Home Literature In the Limelight: A Dialogue with Jem Calder and His Debut “Reward System”

In the Limelight: A Dialogue with Jem Calder and His Debut “Reward System”

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In the Limelight: A Dialogue with Jem Calder and His Debut “Reward System”

Amidst a candid conversation with author Jem Calder, I mention my aspirations to write, to which he offered an insightful nugget of guidance: “You’ll be surrounded by distractions and doubts, but you must single-mindedly chase your goal, even if it seems absurd. That’s the path to making it,” he shared.

The power of tenacity underpins the creation of Calder’s first literary work, Reward System, a collection of six stories interwoven by the theme of how digital interactions influence our connections with others. Calder confides that the mundane reality of a dull job fueled his determination to write, presenting a challenge worth overcoming. Humor among retail staff and party-induced worries are some of the relatable snippets drawn from his personal experiences, crafting an ambience that is neither strictly autobiographical nor entirely fictitious. The central characters, Nick and Julia, navigate their shared anxieties in an undefined metropolis—a place suspended in a peculiar, almost vacuous space.

Our discussion with Calder spans a range of topics from the anatomy of his new anthology, the nuances of social dynamics, and seizing every fleeting moment for literary creation.

Your debut anthology is now published. What’s the experience like?

Surreal! It’s strange how life’s milestones feel once attained — contrary to our expectations. The comforting distraction of working on the project vanishes, leaving us with a familiar mind in a whirlwind of new experiences. Publishing with Faber and Farrar, Straus and Giroux is a fulfillment beyond my wildest dreams. Looking forward now, the next step is crafting something grander.

The person behind the first book and the one writing subsequent works appears to be different. Could you elaborate?

Revisiting the stories, I sense a stark divide between past and present selves. The underlying insecurities that fueled my initial drive to write persist, yet my focus has shifted, leading to narratives penned by what seems like a different entity—regardless, the pride in my accomplishment remains.

With intertwined characters, why choose short stories over a novel?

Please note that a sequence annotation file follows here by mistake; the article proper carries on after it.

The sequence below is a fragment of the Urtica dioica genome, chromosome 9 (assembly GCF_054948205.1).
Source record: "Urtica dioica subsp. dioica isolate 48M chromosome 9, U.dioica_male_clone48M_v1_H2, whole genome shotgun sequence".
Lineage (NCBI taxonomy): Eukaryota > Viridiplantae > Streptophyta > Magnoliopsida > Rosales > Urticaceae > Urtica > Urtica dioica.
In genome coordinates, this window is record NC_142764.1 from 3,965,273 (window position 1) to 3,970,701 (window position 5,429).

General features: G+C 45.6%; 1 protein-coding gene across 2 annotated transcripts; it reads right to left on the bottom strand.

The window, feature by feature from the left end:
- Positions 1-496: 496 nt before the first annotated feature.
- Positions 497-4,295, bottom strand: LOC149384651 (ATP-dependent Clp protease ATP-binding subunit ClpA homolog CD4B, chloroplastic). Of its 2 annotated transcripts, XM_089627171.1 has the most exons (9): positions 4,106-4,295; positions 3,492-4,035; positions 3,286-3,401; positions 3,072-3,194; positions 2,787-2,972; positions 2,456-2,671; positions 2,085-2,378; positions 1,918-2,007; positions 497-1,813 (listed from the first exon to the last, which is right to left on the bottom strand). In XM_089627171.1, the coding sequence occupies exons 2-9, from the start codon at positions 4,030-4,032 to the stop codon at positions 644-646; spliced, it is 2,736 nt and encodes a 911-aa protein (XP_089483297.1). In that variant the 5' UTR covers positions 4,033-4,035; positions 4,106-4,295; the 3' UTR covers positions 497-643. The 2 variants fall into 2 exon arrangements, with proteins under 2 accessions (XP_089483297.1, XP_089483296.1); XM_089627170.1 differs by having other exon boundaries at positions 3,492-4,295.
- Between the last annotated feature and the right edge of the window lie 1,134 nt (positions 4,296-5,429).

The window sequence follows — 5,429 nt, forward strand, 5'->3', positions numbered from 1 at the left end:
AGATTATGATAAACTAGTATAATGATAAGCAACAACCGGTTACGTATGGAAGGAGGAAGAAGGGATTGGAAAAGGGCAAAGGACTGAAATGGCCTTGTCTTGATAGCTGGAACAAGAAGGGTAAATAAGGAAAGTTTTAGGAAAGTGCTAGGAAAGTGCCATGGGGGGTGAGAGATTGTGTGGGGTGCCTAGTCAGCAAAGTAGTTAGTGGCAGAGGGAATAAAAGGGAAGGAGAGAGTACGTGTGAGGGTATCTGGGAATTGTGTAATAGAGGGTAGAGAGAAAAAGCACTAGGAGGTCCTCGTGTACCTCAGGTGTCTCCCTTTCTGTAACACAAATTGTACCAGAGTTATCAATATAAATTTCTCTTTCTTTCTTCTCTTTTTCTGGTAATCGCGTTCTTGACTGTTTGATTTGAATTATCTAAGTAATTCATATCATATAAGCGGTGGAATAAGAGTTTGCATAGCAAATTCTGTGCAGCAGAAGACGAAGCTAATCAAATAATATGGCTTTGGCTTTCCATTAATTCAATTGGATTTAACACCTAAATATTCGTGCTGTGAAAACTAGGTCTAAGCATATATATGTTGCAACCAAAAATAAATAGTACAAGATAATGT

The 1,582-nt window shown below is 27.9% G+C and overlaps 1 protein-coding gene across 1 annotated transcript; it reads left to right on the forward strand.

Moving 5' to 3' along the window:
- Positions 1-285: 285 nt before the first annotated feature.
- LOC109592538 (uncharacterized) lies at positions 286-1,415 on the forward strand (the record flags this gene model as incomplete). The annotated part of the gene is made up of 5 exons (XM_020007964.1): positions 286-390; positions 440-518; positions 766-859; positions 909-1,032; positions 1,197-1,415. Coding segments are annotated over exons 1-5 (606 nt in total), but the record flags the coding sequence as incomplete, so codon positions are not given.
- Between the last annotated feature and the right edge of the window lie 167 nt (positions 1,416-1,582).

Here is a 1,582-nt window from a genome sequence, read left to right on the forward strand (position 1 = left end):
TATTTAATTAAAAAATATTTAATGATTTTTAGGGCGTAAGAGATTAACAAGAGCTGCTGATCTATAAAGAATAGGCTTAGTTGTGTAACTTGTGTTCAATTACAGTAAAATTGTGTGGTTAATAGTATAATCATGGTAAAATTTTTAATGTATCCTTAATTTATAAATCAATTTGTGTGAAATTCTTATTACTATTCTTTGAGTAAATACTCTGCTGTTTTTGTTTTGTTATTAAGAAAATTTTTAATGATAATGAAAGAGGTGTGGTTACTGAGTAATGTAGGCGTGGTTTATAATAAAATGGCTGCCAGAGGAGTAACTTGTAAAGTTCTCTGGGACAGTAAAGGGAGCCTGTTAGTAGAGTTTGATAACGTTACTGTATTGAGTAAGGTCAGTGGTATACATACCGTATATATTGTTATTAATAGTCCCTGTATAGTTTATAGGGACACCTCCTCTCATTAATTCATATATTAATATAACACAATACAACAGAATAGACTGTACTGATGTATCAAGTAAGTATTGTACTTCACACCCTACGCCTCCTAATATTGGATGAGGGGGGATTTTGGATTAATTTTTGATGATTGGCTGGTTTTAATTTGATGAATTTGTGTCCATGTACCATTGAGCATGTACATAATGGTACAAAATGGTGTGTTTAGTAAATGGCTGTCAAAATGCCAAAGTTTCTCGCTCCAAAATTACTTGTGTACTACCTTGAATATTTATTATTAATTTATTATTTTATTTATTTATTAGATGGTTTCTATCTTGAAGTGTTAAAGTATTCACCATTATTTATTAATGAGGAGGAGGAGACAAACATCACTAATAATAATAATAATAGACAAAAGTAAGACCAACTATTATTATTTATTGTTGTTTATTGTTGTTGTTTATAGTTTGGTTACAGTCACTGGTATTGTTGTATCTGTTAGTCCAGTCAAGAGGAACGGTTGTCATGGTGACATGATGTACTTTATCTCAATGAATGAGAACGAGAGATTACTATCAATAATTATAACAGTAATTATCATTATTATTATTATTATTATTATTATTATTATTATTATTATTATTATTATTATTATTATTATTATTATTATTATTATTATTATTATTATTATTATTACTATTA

That’s an interesting dilemma. Early on, I wrestled with whether this should be called a novel. Ultimately, I desired it to stay true to its short story essence. Written amid juggling jobs, each piece offered a narrative playground for stylistic growth and thematic consistency. Repetitive characters serve not as writer’s folly but as an organic evolution of my storytelling—revealing their struggles as singular tales united by life’s relentless pace.

Zooming in on human connections and scenarios in ‘Reward System’—does this reflect lived reality or is it mostly imaginative?

Penning these stories did not strictly involve chronicling real-time observations; it took a blend of note-taking and reminiscence. Anecdotes from my service industry stint meld with fabrications, undergoing a transformation in the mind before embedding themselves in the tales, maintaining that fine line between fiction and autobiography.

The longest story ‘A Restaurant Somewhere Else’ is positioned first. Why is that?

Initially resistant to placing such a complex piece at the forefront, I was persuaded by my editor’s assurance that readers could navigate it. Chronologically and thematically, it lays a rich tasting plate for the reader, hinting at the stylistic variety that follows – likens the restaurant’s elusive location to the intangible essence of modern urban life.

Within the book, the mundane turns pivotal, notably the birthday party’s bathroom retreat. What genesis did this narrative have?

The character’s retreat into the bathroom at a party mirrors my own tendency to seek solitude in social settings. Nick’s story, marked by procrastination and disillusionment amplified in the era of boundless digital consumption, draws parallels to my own journey and societal echoes alike.

In ‘Reward System,’ the COVID-19 pandemic subtly weaves its way in. Did its impact on communication inspire this treatment?

Though the pandemic is a well-worn topic, it undeniably fast-forwarded existing societal transformations. Lockdown life laid bare previously understated intersections of technology and personal interaction. Writing during this period, I chose to encapsulate pandemic life through the microcosm of two characters’ evolving dialogue.

Lastly, can you share your current projects? Another short story collection, perhaps, or a novel?

A novel is certainly on the horizon, though I anticipate its slow brew. While Reward System taught me patience with my work, I am keen to delve into a new narrative, embracing it with playfulness and curiosity.


Reward System is available now here.

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